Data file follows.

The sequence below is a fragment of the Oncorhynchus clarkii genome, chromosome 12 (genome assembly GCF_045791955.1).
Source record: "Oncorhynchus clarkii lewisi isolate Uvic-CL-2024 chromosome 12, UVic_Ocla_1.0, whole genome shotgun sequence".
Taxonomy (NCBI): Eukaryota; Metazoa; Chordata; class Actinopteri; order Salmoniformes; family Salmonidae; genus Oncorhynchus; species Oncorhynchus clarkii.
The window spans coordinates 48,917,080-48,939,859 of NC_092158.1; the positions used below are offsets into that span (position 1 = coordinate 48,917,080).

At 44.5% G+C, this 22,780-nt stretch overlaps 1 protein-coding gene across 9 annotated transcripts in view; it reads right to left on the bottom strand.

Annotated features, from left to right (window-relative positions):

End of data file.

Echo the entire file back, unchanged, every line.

The sequence below is a fragment of the Oncorhynchus clarkii genome, chromosome 12 (genome assembly GCF_045791955.1).
Source record: "Oncorhynchus clarkii lewisi isolate Uvic-CL-2024 chromosome 12, UVic_Ocla_1.0, whole genome shotgun sequence".
Taxonomy (NCBI): Eukaryota; Metazoa; Chordata; class Actinopteri; order Salmoniformes; family Salmonidae; genus Oncorhynchus; species Oncorhynchus clarkii.
The window spans coordinates 48,917,080-48,939,859 of NC_092158.1; the positions used below are offsets into that span (position 1 = coordinate 48,917,080).

At 44.5% G+C, this 22,780-nt stretch overlaps 1 protein-coding gene across 9 annotated transcripts in view; it reads right to left on the bottom strand.

Annotated features, from left to right (window-relative positions):